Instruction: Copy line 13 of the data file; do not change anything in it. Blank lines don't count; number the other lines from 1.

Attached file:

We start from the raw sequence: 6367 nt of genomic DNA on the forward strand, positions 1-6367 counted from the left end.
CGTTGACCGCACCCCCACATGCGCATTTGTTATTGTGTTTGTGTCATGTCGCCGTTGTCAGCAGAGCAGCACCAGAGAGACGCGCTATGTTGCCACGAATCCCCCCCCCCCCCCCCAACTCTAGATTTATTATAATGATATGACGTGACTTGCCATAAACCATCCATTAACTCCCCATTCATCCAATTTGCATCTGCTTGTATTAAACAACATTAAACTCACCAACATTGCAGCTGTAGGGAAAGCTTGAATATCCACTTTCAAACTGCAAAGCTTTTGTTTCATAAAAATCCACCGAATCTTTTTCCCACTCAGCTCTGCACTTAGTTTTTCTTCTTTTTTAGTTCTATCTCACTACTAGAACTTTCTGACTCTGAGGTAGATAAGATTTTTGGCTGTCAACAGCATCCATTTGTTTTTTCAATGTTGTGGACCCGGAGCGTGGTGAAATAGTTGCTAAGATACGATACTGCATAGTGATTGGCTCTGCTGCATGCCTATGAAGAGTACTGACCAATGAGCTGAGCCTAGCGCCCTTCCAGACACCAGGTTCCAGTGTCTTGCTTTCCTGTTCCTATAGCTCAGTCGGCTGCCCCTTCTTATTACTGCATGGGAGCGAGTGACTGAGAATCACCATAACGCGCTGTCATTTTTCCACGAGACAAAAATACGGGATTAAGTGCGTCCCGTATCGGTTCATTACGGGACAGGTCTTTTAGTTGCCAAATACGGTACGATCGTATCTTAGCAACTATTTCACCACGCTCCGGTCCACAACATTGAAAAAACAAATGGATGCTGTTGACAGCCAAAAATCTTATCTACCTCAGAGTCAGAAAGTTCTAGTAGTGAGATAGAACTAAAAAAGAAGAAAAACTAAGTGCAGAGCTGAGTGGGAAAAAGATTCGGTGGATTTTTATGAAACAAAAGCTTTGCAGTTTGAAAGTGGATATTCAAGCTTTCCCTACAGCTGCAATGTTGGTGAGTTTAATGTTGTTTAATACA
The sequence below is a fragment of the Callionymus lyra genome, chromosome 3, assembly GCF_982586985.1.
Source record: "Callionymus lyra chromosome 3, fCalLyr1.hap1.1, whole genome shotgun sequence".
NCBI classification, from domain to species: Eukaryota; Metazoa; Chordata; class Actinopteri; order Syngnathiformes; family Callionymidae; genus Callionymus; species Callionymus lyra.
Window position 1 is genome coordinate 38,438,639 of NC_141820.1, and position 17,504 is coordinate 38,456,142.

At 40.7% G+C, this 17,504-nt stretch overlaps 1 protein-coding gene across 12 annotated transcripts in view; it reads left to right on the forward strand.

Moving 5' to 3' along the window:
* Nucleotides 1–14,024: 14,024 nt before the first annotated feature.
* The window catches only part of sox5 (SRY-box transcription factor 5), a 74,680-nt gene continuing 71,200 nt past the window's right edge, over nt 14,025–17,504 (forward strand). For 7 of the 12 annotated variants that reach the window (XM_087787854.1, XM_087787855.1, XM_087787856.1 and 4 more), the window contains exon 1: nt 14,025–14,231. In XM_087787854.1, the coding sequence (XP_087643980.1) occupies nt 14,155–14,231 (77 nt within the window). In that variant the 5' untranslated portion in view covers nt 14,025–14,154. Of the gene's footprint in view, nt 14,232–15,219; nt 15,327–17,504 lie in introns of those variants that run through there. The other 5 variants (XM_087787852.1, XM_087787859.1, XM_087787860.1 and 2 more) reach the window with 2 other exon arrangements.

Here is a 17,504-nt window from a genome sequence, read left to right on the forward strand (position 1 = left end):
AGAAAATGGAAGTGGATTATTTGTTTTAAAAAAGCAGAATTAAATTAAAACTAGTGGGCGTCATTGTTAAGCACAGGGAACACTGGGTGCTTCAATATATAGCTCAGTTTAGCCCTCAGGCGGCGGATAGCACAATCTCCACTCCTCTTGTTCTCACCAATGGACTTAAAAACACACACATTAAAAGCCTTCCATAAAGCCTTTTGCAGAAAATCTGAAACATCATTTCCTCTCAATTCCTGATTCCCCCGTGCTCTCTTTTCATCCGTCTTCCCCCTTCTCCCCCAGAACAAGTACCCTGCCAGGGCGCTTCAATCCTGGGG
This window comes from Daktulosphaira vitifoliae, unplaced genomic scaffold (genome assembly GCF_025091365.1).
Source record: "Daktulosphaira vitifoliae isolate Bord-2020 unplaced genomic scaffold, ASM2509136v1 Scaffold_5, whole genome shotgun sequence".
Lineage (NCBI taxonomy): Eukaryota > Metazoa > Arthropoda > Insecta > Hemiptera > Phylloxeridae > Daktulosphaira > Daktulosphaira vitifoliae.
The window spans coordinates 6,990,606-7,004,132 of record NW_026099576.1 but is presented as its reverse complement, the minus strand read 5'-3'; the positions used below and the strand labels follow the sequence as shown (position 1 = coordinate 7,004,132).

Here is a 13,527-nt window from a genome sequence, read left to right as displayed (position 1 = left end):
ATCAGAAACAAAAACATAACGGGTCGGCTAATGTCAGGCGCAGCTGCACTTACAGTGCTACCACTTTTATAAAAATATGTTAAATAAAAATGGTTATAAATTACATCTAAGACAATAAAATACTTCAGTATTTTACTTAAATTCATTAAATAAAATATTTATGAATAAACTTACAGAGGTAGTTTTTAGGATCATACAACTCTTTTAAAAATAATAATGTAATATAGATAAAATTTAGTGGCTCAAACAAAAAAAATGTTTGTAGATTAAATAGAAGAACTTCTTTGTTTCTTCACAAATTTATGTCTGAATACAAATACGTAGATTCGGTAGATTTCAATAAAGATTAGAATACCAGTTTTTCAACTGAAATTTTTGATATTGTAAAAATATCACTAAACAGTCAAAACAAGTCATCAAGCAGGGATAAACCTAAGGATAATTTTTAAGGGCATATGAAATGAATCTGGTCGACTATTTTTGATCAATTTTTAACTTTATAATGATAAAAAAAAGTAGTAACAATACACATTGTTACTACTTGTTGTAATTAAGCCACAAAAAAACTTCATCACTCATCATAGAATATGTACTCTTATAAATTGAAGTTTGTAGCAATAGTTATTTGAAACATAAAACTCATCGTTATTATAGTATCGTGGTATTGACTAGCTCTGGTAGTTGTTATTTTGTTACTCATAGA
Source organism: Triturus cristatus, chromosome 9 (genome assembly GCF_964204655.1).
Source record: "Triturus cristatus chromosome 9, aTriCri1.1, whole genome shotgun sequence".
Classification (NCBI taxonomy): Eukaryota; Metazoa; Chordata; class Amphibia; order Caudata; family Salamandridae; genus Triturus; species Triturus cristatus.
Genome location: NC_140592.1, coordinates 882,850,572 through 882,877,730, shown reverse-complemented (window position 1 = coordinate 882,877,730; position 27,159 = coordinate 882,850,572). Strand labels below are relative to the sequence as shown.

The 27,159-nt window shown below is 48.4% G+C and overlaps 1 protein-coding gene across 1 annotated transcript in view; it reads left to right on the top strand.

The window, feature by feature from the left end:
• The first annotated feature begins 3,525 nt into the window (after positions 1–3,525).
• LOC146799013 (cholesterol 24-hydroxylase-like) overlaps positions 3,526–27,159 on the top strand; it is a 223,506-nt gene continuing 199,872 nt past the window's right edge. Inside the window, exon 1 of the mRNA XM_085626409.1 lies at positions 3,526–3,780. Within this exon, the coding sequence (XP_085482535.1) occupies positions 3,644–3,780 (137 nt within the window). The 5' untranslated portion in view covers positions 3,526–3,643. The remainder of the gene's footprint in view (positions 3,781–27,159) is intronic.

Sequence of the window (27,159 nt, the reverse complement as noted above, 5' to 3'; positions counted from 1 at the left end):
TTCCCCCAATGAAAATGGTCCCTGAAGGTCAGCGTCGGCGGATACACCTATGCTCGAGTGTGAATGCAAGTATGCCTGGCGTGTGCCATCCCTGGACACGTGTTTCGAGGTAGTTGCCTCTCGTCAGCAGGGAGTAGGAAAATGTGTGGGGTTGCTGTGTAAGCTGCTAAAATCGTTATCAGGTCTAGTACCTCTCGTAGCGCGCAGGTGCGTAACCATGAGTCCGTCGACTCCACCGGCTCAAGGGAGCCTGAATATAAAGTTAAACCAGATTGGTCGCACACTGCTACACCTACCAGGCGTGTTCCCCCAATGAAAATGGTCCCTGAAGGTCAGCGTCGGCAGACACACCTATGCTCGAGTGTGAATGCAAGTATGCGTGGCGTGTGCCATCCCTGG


This window comes from Daktulosphaira vitifoliae, unplaced genomic scaffold (genome assembly GCF_025091365.1).